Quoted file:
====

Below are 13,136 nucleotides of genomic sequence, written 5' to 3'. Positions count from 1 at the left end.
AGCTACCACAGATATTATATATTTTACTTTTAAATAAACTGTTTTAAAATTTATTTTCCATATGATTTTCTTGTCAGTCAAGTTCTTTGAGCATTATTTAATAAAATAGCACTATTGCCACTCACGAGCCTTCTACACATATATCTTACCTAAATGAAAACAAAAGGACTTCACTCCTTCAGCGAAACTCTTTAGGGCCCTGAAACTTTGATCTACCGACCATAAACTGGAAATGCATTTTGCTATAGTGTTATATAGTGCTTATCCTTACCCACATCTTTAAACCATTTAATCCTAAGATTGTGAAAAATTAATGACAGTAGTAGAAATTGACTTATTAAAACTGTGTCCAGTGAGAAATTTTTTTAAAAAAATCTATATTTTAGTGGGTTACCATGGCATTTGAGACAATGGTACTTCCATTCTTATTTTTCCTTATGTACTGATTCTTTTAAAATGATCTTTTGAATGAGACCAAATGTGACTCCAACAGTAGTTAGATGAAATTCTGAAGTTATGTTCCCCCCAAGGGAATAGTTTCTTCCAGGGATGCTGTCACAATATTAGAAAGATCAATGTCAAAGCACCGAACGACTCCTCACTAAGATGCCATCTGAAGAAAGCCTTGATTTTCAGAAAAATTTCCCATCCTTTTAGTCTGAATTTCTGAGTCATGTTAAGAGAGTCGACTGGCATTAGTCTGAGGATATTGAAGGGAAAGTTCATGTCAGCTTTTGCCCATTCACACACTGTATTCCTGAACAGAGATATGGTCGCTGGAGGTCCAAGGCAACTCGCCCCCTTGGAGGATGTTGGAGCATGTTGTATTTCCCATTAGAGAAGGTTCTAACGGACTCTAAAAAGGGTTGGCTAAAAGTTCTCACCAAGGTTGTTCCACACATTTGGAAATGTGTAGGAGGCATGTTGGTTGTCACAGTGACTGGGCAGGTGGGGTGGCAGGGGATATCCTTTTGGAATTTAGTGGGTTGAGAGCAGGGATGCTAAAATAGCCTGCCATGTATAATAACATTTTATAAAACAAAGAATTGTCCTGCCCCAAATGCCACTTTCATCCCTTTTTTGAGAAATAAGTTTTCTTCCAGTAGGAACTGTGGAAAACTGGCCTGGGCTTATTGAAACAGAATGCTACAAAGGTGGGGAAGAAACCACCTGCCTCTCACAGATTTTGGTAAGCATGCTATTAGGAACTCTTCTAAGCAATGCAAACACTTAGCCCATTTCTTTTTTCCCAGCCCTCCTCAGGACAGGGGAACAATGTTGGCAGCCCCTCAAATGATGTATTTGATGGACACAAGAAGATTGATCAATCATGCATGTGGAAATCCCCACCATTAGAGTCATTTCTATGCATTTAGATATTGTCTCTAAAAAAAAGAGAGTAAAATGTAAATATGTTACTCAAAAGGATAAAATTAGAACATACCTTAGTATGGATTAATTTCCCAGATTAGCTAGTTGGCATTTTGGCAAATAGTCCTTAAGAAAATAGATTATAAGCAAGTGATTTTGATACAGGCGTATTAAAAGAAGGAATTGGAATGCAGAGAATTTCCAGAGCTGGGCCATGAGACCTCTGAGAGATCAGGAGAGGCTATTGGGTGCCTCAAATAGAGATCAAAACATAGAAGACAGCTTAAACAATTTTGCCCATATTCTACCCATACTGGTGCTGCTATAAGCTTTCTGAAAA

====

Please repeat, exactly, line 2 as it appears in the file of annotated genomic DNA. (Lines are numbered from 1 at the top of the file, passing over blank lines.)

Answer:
AGCTACCACAGATATTATATATTTTACTTTTAAATAAACTGTTTTAAAATTTATTTTCCATATGATTTTCTTGTCAGTCAAGTTCTTTGAGCATTATTTAATAAAATAGCACTATTGCCACTCACGAGCCTTCTACACATATATCTTACCTAAATGAAAACAAAAGGACTTCACTCCTTCAGCGAAACTCTTTAGGGCCCTGAAACTTTGATCTACCGACCATAAACTGGAAATGCATTTTGCTATAGTGTTATATAGTGCTTATCCTTACCCACATCTTTAAACCATTTAATCCTAAGATTGTGAAAAATTAATGACAGTAGTAGAAATTGACTTATTAAAACTGTGTCCAGTGAGAAATTTTTTTAAAAAAATCTATATTTTAGTGGGTTACCATGGCATTTGAGACAATGGTACTTCCATTCTTATTTTTCCTTATGTACTGATTCTTTTAAAATGATCTTTTGAATGAGACCAAATGTGACTCCAACAGTAGTTAGATGAAATTCTGAAGTTATGTTCCCCCCAAGGGAATAGTTTCTTCCAGGGATGCTGTCACAATATTAGAAAGATCAATGTCAAAGCACCGAACGACTCCTCACTAAGATGCCATCTGAAGAAAGCCTTGATTTTCAGAAAAATTTCCCATCCTTTTAGTCTGAATTTCTGAGTCATGTTAAGAGAGTCGACTGGCATTAGTCTGAGGATATTGAAGGGAAAGTTCATGTCAGCTTTTGCCCATTCACACACTGTATTCCTGAACAGAGATATGGTCGCTGGAGGTCCAAGGCAACTCGCCCCCTTGGAGGATGTTGGAGCATGTTGTATTTCCCATTAGAGAAGGTTCTAACGGACTCTAAAAAGGGTTGGCTAAAAGTTCTCACCAAGGTTGTTCCACACATTTGGAAATGTGTAGGAGGCATGTTGGTTGTCACAGTGACTGGGCAGGTGGGGTGGCAGGGGATATCCTTTTGGAATTTAGTGGGTTGAGAGCAGGGATGCTAAAATAGCCTGCCATGTATAATAACATTTTATAAAACAAAGAATTGTCCTGCCCCAAATGCCACTTTCATCCCTTTTTTGAGAAATAAGTTTTCTTCCAGTAGGAACTGTGGAAAACTGGCCTGGGCTTATTGAAACAGAATGCTACAAAGGTGGGGAAGAAACCACCTGCCTCTCACAGATTTTGGTAAGCATGCTATTAGGAACTCTTCTAAGCAATGCAAACACTTAGCCCATTTCTTTTTTCCCAGCCCTCCTCAGGACAGGGGAACAATGTTGGCAGCCCCTCAAATGATGTATTTGATGGACACAAGAAGATTGATCAATCATGCATGTGGAAATCCCCACCATTAGAGTCATTTCTATGCATTTAGATATTGTCTCTAAAAAAAAGAGAGTAAAATGTAAATATGTTACTCAAAAGGATAAAATTAGAACATACCTTAGTATGGATTAATTTCCCAGATTAGCTAGTTGGCATTTTGGCAAATAGTCCTTAAGAAAATAGATTATAAGCAAGTGATTTTGATACAGGCGTATTAAAAGAAGGAATTGGAATGCAGAGAATTTCCAGAGCTGGGCCATGAGACCTCTGAGAGATCAGGAGAGGCTATTGGGTGCCTCAAATAGAGATCAAAACATAGAAGACAGCTTAAACAATTTTGCCCATATTCTACCCATACTGGTGCTGCTATAAGCTTTCTGAAAA